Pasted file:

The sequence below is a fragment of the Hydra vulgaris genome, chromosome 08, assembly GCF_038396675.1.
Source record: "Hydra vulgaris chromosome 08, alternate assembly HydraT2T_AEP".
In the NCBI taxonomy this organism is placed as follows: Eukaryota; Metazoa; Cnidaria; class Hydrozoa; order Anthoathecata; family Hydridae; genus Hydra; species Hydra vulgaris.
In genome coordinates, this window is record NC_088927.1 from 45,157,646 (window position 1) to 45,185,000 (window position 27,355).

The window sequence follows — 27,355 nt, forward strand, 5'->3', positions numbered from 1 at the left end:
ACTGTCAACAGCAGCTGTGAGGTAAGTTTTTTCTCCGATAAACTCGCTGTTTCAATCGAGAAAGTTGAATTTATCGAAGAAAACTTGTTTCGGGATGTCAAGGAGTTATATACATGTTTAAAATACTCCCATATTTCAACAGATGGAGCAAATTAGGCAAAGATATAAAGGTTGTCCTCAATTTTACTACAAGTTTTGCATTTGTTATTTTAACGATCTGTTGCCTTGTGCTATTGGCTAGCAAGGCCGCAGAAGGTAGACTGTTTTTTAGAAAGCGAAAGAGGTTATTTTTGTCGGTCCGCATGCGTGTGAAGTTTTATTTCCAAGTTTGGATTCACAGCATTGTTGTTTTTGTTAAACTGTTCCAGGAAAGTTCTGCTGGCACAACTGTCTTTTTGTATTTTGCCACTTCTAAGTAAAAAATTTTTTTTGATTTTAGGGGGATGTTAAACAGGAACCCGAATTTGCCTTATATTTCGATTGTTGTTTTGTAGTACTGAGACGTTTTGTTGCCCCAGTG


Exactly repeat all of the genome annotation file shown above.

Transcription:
The sequence below is a fragment of the Hydra vulgaris genome, chromosome 08, assembly GCF_038396675.1.
Source record: "Hydra vulgaris chromosome 08, alternate assembly HydraT2T_AEP".
In the NCBI taxonomy this organism is placed as follows: Eukaryota; Metazoa; Cnidaria; class Hydrozoa; order Anthoathecata; family Hydridae; genus Hydra; species Hydra vulgaris.
In genome coordinates, this window is record NC_088927.1 from 45,157,646 (window position 1) to 45,185,000 (window position 27,355).

The window sequence follows — 27,355 nt, forward strand, 5'->3', positions numbered from 1 at the left end:
ACTGTCAACAGCAGCTGTGAGGTAAGTTTTTTCTCCGATAAACTCGCTGTTTCAATCGAGAAAGTTGAATTTATCGAAGAAAACTTGTTTCGGGATGTCAAGGAGTTATATACATGTTTAAAATACTCCCATATTTCAACAGATGGAGCAAATTAGGCAAAGATATAAAGGTTGTCCTCAATTTTACTACAAGTTTTGCATTTGTTATTTTAACGATCTGTTGCCTTGTGCTATTGGCTAGCAAGGCCGCAGAAGGTAGACTGTTTTTTAGAAAGCGAAAGAGGTTATTTTTGTCGGTCCGCATGCGTGTGAAGTTTTATTTCCAAGTTTGGATTCACAGCATTGTTGTTTTTGTTAAACTGTTCCAGGAAAGTTCTGCTGGCACAACTGTCTTTTTGTATTTTGCCACTTCTAAGTAAAAAATTTTTTTTGATTTTAGGGGGATGTTAAACAGGAACCCGAATTTGCCTTATATTTCGATTGTTGTTTTGTAGTACTGAGACGTTTTGTTGCCCCAGTG